Wednesday, January 23, 2008

Mesothelioma: New treatments for Mesothelioma cancer

There are more treatment possibilities for Mesothelioma cancer than surgery, chemotherapy and radiation therapy: the clinical trials. They offer no only benefits, but also risks that cancer patients should know before taking part in one of these research studies.

The U.S. National Cancer Institute sponsors clinical trials, because Mesothelioma cancer is difficult to control. This research is being performed to find out new treatments and better ways to use the current medical procedures.

Clinical trials are performed before the application of any new treatment in human beings, because doctors should know if the treatment is safe for their patients and effective to fight the disease on the stage level in which is.

Patients with mesothelioma can participate in research programs as a treatment option, because the possibility exists in the United States. People interested in take part in a clinical trial, however, should talk with their doctors before.

There is information about clinical trials in the Cancer Information Service (CIS) of the above mentioned Institute or may call to the toll-free phone number 1–800–4–CANCER to talk to CIS staff who may identify and provide detailed information about specific ongoing clinical trials.

The Web have various information about the subject, such as basic trial information, trial description with a summary and the eligibility criteria, and trial sites and contacts in the U.S.

About The Author
Hector Milla
Article written by the staff of a website edited by Hector Milla, if you want to read more articles about mesothelioma cancer, feel free to visit, or you can reprint this article in your website or ezine, always mentioning the author above and keeping a live link.

Mesothelioma: Treatments for Mesothelioma Cancer

Mesothelioma cancer is currently treated through three treatments, depending on the cancer location, the disease stage, and the patient's general health and age. These treatments are surgery, chemotherapy and radiation therapy, which sometimes are combined to fight the disease in so far as possible.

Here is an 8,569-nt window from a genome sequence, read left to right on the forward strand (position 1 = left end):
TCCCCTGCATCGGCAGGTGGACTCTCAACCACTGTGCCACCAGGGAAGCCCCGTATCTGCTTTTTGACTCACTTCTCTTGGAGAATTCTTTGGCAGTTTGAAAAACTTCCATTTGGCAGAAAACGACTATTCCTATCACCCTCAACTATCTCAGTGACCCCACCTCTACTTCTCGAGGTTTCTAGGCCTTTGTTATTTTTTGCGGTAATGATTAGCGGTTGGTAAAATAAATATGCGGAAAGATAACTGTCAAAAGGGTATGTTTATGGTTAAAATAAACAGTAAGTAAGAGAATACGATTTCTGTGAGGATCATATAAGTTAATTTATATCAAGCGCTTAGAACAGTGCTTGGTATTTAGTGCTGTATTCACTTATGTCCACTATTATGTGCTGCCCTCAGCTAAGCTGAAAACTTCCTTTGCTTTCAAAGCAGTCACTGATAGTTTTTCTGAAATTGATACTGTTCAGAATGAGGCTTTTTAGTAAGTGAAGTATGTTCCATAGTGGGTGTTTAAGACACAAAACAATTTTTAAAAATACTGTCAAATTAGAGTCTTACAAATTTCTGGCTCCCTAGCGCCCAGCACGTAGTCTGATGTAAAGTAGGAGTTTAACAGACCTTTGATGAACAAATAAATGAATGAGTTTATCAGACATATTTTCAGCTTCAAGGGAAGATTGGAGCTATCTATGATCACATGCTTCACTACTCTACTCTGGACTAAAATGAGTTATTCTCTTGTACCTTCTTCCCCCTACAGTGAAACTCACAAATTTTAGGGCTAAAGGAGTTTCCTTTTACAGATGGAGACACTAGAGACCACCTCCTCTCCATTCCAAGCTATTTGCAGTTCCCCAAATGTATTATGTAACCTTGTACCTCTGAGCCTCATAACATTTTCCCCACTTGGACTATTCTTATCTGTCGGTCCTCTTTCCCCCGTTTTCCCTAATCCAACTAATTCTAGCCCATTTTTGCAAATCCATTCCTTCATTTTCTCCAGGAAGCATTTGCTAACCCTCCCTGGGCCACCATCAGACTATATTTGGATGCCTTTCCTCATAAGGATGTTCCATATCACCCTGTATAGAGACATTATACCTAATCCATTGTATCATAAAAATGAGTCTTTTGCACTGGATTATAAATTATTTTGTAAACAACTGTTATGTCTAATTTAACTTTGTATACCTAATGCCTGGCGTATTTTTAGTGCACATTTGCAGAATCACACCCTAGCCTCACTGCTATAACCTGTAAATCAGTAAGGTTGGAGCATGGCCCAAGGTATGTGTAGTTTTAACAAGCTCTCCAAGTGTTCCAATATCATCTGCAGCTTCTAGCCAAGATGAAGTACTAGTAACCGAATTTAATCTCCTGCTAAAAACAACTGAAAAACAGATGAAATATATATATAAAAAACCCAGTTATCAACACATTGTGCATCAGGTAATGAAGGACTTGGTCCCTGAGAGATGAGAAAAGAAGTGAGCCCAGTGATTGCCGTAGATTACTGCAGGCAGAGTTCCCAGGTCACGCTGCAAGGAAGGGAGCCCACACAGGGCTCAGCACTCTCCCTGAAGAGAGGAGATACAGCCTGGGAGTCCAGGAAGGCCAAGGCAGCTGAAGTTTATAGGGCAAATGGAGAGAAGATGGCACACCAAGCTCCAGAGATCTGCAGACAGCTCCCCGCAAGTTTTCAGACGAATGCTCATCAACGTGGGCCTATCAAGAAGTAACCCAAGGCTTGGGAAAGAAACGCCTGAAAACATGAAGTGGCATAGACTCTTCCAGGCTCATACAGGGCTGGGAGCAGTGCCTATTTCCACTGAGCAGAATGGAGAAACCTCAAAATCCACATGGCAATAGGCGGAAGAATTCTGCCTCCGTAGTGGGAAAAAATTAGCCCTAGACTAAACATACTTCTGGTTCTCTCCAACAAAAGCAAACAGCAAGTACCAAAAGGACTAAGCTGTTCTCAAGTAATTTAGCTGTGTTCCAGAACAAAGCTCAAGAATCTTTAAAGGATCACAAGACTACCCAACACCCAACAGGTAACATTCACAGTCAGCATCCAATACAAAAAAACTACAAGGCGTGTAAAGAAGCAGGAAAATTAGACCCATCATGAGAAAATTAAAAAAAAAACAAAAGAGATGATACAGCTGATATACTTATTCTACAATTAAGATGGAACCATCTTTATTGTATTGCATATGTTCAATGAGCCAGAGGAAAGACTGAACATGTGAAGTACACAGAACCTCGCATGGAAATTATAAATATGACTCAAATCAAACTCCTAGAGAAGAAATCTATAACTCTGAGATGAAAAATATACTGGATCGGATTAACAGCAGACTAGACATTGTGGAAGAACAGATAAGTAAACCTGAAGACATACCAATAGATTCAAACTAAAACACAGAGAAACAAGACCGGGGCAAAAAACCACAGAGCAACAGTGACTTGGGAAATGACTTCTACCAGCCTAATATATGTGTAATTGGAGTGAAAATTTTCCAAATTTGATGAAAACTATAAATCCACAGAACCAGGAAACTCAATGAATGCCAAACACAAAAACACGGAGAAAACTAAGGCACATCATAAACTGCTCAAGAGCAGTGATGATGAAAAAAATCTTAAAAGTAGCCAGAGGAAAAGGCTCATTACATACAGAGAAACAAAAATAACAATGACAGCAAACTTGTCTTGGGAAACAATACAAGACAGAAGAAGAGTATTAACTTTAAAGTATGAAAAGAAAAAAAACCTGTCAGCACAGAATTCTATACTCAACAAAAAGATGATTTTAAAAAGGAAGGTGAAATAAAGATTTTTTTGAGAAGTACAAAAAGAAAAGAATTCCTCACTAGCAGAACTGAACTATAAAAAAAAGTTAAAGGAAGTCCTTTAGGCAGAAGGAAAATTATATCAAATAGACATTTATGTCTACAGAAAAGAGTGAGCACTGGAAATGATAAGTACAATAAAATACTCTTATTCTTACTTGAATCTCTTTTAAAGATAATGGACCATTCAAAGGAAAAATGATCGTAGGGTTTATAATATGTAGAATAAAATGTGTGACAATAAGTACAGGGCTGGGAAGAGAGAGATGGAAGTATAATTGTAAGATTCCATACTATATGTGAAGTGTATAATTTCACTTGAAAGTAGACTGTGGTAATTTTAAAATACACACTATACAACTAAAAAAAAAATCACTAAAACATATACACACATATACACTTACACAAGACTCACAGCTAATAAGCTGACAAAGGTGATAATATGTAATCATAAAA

In a surgery, one of the most common treatments for mesothelioma, the doctor removes part of the lining of the abdomen or the chest and some tissue around it. In a pneumonectomy, the doctor may also remove one lung when the patient has pleural mesothelioma or cancer of the pleura. In other surgical procedure, the doctor may also remove part of the diaphragm, the muscle below the lungs that helps with breathing.

Through these procedures, the medical specialist shall try to excise tumourous tissue arising from this cancer disease. As these operations will reduce the patient's respiratory capacity, the surgeon will evaluate the patient's ability to function after a lung tissue removal, before performing a pneumonectomy.

Another method to fight Mesothelioma is chemotherapy or the use of anticancer drugs to kill cancer cells throughout the body. These drugs are given to the patient by an intravenous procedure, an injection into a vein. Currently, experts are studying the effectiveness of intracavitary chemotherapy or the possibility of giving chemotherapy straight to the chest or abdomen.

Radiotherapy or radiation therapy is the use of high-energy rays to destroy malignant cells and shrink tumors. It is important to know that this medical procedure attacks the cancer cells only in the treated area. There are two ways of giving this therapy. One, external radiation, in which the radiation comes from a machine, and other, internal radiation, where the cancer cells are found after putting materials that produce radiation into the affected area.

Doctor's way to relieve patient's pain is to use a needle or a thin tube to drain fluid that has built up in the abdominal or chest cavities through a procedure called thoracentesis, when it is from the chest, and paracentesis, when the removal is from the abdomen. The specialists may also give the drugs through a tube in the chest to prevent the accumulation of more liquid.

About The Author
Hector Milla